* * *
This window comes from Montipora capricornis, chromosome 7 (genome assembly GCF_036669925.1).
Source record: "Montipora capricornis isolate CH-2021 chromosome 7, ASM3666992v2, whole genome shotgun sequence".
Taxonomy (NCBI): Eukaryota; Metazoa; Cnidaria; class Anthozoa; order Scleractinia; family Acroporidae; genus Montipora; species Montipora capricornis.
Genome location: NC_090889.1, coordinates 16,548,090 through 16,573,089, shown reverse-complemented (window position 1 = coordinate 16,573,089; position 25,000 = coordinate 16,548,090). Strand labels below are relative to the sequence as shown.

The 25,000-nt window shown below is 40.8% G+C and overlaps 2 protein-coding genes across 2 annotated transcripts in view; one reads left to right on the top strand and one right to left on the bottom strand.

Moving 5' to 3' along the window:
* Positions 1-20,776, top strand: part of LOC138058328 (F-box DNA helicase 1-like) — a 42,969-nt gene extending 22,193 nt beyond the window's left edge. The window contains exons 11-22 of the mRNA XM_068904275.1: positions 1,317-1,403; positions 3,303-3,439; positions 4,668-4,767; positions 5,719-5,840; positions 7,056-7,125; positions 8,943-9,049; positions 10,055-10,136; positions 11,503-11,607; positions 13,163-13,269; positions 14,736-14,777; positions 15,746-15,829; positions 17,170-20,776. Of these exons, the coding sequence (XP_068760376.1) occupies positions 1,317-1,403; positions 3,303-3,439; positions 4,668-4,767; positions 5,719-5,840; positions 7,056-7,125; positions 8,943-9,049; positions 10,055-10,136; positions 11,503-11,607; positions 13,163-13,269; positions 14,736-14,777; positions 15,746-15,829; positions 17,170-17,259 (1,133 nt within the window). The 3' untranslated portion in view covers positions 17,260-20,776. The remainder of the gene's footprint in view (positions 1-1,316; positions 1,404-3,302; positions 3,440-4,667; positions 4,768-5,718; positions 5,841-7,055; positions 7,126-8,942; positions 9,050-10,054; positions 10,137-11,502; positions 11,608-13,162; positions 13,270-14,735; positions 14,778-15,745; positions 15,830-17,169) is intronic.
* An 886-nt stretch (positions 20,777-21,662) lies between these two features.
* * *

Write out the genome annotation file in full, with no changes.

This window comes from Montipora capricornis, chromosome 7 (genome assembly GCF_036669925.1).
Source record: "Montipora capricornis isolate CH-2021 chromosome 7, ASM3666992v2, whole genome shotgun sequence".
Taxonomy (NCBI): Eukaryota; Metazoa; Cnidaria; class Anthozoa; order Scleractinia; family Acroporidae; genus Montipora; species Montipora capricornis.
Genome location: NC_090889.1, coordinates 16,548,090 through 16,573,089, shown reverse-complemented (window position 1 = coordinate 16,573,089; position 25,000 = coordinate 16,548,090). Strand labels below are relative to the sequence as shown.

The 25,000-nt window shown below is 40.8% G+C and overlaps 2 protein-coding genes across 2 annotated transcripts in view; one reads left to right on the top strand and one right to left on the bottom strand.

Moving 5' to 3' along the window:
* Positions 1-20,776, top strand: part of LOC138058328 (F-box DNA helicase 1-like) — a 42,969-nt gene extending 22,193 nt beyond the window's left edge. The window contains exons 11-22 of the mRNA XM_068904275.1: positions 1,317-1,403; positions 3,303-3,439; positions 4,668-4,767; positions 5,719-5,840; positions 7,056-7,125; positions 8,943-9,049; positions 10,055-10,136; positions 11,503-11,607; positions 13,163-13,269; positions 14,736-14,777; positions 15,746-15,829; positions 17,170-20,776. Of these exons, the coding sequence (XP_068760376.1) occupies positions 1,317-1,403; positions 3,303-3,439; positions 4,668-4,767; positions 5,719-5,840; positions 7,056-7,125; positions 8,943-9,049; positions 10,055-10,136; positions 11,503-11,607; positions 13,163-13,269; positions 14,736-14,777; positions 15,746-15,829; positions 17,170-17,259 (1,133 nt within the window). The 3' untranslated portion in view covers positions 17,260-20,776. The remainder of the gene's footprint in view (positions 1-1,316; positions 1,404-3,302; positions 3,440-4,667; positions 4,768-5,718; positions 5,841-7,055; positions 7,126-8,942; positions 9,050-10,054; positions 10,137-11,502; positions 11,608-13,162; positions 13,270-14,735; positions 14,778-15,745; positions 15,830-17,169) is intronic.
* An 886-nt stretch (positions 20,777-21,662) lies between these two features.